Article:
Meet Molly Hunt + diversify your bookshelf
Meet Molly Hunt. She's a Balanggarra and Yolngu woman from the Kimberley and a natural storyteller who switches between mediums as an animator, journalist, radio presenter and illustrator.
Lunch Lady chats with Molly about her life, passions and the process behind her latest project—This Book Thinks Ya Deadly.
Written by Corey Tutt and illustrated by Molly, This Book Thinks Ya Deadly, features the profiles of 80 different Blakfellas while celebrating the diversity and success of First Nations People.
Can you tell us a little about yourself?
Born in Kununurra and raised all over the Country, I am a Balanggarra and Yolngu woman, proud to be from the Kimberley and the oldest out of 11 kids. I was raised in remote communities and small towns and spent my senior years in Sydney after receiving a scholarship, I’ve always loved pushing my boundaries and getting out of my bubble.
Not only am I an artist but I am also an animator, journalist, and radio presenter. I’ve never wanted to be in a box, always knew I can do anything I want. Growing up in a small town in the east Kimberley, Wyndham, I felt like society convinced me I could only be one or two things to be successful. It took me a long time to trust these gifts I have, and I’ve been using the tools I have to represent where I came from, and to hopefully inspire my sisters and brothers and the next generation.
Where is "home"?
It took me a long time to figure out where home is as I lived on all the points of the compass. North, East, South and West. Sharing my school experiences between 8 different schools and living in remote communities (that don’t even exist anymore) to ‘horse riding’ country towns to ‘thank god there’s a cinema’ city.
I’ve finally accepted my home shares between two towns in the East Kimberley, Wyndham and Kununurra. Right on the boarder of the NT.
How did you get started in illustrations? Do you remember the first memorable thing you drew?
I remember back in 2019 seeing Charlottes Allinghams digital illustrations for the first time and being completely blown away by it. I’ve always been an artist but when I saw their beautiful works, I knew that’s what I wanted to do. Back then, all I had was my Macbook, so I had to use my trackpad to draw on illustrator with my fingers. Very time consuming and ridiculous. I think the first artwork I drew was a commissioned for Triple J hottest 100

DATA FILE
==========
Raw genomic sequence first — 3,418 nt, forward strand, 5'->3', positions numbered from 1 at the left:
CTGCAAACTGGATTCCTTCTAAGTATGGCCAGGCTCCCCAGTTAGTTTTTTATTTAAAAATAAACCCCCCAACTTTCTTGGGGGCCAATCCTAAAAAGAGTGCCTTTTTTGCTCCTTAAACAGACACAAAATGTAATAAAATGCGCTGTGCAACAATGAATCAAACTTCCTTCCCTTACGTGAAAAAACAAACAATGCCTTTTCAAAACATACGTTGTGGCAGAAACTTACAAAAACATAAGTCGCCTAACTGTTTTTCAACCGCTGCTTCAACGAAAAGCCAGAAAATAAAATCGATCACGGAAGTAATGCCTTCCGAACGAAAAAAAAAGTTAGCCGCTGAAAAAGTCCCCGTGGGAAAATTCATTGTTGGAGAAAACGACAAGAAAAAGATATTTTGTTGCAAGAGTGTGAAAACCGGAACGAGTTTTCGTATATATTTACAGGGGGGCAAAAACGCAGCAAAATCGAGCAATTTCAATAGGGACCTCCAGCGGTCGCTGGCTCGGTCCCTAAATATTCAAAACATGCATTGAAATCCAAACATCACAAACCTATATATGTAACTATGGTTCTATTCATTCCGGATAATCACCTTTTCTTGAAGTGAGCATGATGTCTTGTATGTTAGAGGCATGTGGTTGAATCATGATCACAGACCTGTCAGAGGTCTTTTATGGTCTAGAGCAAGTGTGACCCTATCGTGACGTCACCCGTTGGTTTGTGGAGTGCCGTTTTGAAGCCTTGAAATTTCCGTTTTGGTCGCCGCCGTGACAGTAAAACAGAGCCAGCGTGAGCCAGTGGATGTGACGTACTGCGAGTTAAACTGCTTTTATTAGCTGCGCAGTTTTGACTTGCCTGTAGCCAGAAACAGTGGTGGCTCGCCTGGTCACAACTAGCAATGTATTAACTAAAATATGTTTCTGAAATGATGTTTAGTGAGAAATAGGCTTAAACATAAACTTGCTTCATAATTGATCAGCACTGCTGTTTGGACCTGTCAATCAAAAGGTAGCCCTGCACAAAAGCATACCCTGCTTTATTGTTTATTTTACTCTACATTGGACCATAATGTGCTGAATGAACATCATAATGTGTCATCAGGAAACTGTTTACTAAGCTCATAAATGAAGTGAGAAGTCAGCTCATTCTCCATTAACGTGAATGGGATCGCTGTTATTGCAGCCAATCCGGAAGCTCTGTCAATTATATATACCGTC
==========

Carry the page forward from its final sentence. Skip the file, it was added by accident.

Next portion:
You're also a producer and reporter - can you tell us a bit about that?
I am a storyteller at heart, which means I like to work in all platforms where I can tell, share, inform and educate.
What other projects have you loved working on?
I currently love creating and painting murals in remote communities. It’s a special project, driven by youth mob for youth mob.
At Lunch Lady, we're always fascinated by creative processes. Can you walk us through your process for creating illustrations?
It’s a pretty boring process-I first to have to listen to a playlist to match the vibe of the project. I then have at iced latte and then for 20 mins I write and draw everything that comes to mind that relates to the project I’m working on. I then take a break and walk away to have a good feed and come back with fresh eyes. Then I suddenly get my flow going. I can’t work without my flow.
What are you passionate about drawing?
To be able to create stories. It’s how I express my thoughts, my reflections, my dreams and all the weird and wonderful things that just seem like a cool thing to draw.
Talk us though This Book Thinks Ya Deadly—how it came about and what it was like to create?
Corey and I met a few years ago at the ABC Heywire summit. The moment we met I knew we would collab and create some cool things. Then a few years later, Corey reached out to commission me to do a few designs, which I remember him saying ‘sis, we should do a book together’. Then not even a few months later we kicked off the book making. It’s my first time illustrating a book, so everything was a learning curve for me. It was fun and exciting, and I loved working with Corey, he’s so encouraging and always lifts you up.
What did you learn through creating the book?
That I would love to illustrate more books.
What was your favourite illustration in this book?
There’s so many of my favourites but I think the most fun to draw was Barkaa.
What's important about this book?
This book is so important for young mob all over the Country. I wish I had a book like this growing up. It inspires young mob and shows them they can do anything!